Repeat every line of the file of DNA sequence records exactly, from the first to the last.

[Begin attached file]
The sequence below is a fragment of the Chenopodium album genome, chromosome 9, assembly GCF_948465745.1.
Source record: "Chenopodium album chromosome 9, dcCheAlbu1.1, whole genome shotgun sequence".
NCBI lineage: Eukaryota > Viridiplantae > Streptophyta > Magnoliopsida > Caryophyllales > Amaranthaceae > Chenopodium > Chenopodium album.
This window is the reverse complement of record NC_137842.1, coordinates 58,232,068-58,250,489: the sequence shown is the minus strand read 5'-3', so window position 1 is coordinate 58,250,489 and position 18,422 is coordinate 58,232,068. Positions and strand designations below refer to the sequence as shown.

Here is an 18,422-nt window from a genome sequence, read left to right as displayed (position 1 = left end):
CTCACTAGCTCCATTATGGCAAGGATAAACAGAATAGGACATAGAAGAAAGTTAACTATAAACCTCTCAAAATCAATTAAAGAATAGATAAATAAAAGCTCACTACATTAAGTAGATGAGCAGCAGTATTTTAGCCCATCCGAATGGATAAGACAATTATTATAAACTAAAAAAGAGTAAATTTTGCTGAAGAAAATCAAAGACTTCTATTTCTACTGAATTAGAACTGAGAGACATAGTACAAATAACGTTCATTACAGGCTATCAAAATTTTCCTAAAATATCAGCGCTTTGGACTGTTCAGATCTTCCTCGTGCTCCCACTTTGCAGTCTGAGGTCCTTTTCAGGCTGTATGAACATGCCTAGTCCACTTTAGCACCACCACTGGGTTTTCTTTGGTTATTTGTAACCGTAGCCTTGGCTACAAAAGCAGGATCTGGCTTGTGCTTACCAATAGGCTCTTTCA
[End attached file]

The sequence below is a fragment of the Chenopodium album genome, chromosome 9, assembly GCF_948465745.1.
Source record: "Chenopodium album chromosome 9, dcCheAlbu1.1, whole genome shotgun sequence".
NCBI lineage: Eukaryota > Viridiplantae > Streptophyta > Magnoliopsida > Caryophyllales > Amaranthaceae > Chenopodium > Chenopodium album.
This window is the reverse complement of record NC_137842.1, coordinates 58,232,068-58,250,489: the sequence shown is the minus strand read 5'-3', so window position 1 is coordinate 58,250,489 and position 18,422 is coordinate 58,232,068. Positions and strand designations below refer to the sequence as shown.

Here is an 18,422-nt window from a genome sequence, read left to right as displayed (position 1 = left end):
CTCACTAGCTCCATTATGGCAAGGATAAACAGAATAGGACATAGAAGAAAGTTAACTATAAACCTCTCAAAATCAATTAAAGAATAGATAAATAAAAGCTCACTACATTAAGTAGATGAGCAGCAGTATTTTAGCCCATCCGAATGGATAAGACAATTATTATAAACTAAAAAAGAGTAAATTTTGCTGAAGAAAATCAAAGACTTCTATTTCTACTGAATTAGAACTGAGAGACATAGTACAAATAACGTTCATTACAGGCTATCAAAATTTTCCTAAAATATCAGCGCTTTGGACTGTTCAGATCTTCCTCGTGCTCCCACTTTGCAGTCTGAGGTCCTTTTCAGGCTGTATGAACATGCCTAGTCCACTTTAGCACCACCACTGGGTTTTCTTTGGTTATTTGTAACCGTAGCCTTGGCTACAAAAGCAGGATCTGGCTTGTGCTTACCAATAGGCTCTTTCA